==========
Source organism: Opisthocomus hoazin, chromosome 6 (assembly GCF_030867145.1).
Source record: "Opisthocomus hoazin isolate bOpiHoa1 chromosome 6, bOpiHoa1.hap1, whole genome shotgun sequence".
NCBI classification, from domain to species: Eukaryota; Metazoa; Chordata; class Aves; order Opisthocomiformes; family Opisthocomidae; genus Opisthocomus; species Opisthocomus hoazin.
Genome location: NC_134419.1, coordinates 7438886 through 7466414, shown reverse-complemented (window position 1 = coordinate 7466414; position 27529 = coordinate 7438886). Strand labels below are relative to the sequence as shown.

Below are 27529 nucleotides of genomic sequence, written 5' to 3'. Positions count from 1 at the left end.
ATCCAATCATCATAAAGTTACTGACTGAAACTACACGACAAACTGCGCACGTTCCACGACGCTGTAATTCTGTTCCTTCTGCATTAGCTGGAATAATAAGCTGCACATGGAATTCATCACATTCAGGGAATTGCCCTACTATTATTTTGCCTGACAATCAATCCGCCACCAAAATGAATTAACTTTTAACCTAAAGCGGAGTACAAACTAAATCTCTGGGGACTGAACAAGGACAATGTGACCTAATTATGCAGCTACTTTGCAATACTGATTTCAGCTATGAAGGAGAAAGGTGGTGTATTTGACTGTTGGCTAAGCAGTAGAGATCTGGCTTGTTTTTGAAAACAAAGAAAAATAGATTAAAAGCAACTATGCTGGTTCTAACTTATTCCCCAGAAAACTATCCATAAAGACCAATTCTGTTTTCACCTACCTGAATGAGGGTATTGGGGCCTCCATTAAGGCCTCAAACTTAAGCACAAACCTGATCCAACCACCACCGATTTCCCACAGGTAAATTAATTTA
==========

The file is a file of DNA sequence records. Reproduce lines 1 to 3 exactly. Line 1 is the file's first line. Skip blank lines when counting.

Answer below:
Source organism: Opisthocomus hoazin, chromosome 6 (assembly GCF_030867145.1).
Source record: "Opisthocomus hoazin isolate bOpiHoa1 chromosome 6, bOpiHoa1.hap1, whole genome shotgun sequence".
NCBI classification, from domain to species: Eukaryota; Metazoa; Chordata; class Aves; order Opisthocomiformes; family Opisthocomidae; genus Opisthocomus; species Opisthocomus hoazin.